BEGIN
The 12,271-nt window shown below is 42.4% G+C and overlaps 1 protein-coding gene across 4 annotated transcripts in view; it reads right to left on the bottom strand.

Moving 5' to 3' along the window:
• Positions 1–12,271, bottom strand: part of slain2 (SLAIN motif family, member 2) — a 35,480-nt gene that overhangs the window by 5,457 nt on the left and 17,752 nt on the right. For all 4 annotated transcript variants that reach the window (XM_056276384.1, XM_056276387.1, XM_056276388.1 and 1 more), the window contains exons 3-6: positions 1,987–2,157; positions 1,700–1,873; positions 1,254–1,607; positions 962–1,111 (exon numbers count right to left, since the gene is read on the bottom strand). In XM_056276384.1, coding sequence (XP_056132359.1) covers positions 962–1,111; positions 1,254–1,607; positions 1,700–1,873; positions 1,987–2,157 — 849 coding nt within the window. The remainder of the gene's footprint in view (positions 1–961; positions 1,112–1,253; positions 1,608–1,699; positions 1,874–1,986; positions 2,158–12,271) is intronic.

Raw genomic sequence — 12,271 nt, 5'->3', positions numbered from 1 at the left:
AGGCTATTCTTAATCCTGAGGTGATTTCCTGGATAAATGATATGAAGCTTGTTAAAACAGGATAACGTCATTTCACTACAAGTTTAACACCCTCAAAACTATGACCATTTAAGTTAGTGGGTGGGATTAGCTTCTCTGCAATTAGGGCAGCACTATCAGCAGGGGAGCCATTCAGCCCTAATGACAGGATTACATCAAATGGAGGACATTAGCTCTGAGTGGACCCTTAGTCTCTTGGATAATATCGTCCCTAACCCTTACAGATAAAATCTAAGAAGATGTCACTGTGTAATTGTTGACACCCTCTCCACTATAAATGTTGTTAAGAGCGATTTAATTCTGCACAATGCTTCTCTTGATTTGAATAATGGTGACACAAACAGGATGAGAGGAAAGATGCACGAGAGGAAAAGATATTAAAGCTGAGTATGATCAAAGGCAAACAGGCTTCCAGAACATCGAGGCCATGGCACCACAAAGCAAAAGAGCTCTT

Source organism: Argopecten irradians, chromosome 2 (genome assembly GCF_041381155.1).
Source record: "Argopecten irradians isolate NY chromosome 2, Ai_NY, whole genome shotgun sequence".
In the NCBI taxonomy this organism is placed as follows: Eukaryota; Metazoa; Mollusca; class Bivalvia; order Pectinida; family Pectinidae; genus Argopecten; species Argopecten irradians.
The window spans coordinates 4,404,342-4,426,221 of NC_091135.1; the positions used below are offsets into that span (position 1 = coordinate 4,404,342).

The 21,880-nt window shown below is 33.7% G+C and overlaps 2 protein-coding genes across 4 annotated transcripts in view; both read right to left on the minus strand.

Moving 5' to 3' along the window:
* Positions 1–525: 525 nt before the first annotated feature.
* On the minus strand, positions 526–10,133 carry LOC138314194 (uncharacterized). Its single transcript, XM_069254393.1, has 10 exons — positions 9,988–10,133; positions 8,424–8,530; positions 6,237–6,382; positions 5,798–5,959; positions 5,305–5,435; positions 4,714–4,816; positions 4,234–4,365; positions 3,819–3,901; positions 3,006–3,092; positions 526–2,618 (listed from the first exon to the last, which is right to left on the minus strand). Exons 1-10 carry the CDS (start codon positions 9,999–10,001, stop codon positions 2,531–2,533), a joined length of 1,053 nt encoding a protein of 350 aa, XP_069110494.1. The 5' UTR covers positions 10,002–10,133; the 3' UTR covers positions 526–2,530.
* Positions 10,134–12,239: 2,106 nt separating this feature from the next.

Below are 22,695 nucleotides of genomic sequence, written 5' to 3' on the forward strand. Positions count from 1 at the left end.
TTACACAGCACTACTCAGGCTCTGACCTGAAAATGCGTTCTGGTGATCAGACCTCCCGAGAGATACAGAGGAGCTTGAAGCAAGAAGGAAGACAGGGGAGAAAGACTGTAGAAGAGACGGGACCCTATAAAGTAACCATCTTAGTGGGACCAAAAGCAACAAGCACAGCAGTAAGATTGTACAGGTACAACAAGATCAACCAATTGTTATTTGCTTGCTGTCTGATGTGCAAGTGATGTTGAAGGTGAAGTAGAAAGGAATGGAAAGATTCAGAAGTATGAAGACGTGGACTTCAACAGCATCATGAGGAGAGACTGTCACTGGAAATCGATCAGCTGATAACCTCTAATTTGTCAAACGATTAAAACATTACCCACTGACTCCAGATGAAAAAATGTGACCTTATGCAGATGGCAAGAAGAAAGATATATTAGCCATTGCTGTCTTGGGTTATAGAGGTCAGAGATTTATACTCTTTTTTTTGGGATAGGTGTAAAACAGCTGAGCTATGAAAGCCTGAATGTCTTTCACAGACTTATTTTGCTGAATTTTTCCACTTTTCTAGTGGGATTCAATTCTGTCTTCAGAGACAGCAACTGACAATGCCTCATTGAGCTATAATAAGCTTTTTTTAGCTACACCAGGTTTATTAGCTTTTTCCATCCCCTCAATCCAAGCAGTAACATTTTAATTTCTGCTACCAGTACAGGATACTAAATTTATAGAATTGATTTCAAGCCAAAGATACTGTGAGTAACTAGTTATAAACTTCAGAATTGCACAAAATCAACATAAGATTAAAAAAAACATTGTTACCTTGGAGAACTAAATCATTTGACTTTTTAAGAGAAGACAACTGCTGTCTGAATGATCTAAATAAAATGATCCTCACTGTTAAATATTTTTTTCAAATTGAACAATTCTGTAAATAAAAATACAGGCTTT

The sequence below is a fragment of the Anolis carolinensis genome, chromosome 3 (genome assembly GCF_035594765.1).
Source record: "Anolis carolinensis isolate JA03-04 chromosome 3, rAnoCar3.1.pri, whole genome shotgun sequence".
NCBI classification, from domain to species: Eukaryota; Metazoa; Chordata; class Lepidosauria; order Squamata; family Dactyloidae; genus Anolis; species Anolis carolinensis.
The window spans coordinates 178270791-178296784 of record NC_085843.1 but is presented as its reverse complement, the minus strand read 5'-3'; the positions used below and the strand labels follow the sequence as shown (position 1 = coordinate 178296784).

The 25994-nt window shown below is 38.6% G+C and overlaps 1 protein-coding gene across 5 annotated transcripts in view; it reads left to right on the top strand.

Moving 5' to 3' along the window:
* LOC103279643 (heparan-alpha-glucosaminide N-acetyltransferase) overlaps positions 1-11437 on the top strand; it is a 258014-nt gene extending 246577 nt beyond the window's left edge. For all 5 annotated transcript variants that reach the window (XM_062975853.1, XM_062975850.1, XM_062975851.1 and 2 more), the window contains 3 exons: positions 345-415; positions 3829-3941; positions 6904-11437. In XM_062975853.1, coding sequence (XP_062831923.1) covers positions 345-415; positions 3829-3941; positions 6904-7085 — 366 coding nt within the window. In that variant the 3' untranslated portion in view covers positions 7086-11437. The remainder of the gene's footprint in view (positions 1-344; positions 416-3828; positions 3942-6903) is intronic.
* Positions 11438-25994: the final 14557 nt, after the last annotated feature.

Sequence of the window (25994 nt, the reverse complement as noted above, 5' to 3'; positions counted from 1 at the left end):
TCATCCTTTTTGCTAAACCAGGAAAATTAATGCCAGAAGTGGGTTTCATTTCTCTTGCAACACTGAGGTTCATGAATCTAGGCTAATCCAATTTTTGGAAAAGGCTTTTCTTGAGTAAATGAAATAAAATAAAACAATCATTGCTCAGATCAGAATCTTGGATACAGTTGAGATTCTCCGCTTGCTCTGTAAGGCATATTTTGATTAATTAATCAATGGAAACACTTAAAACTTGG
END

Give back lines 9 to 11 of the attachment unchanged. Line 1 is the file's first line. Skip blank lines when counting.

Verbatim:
The window spans coordinates 4,404,342-4,426,221 of NC_091135.1; the positions used below are offsets into that span (position 1 = coordinate 4,404,342).

The 21,880-nt window shown below is 33.7% G+C and overlaps 2 protein-coding genes across 4 annotated transcripts in view; both read right to left on the minus strand.

Moving 5' to 3' along the window: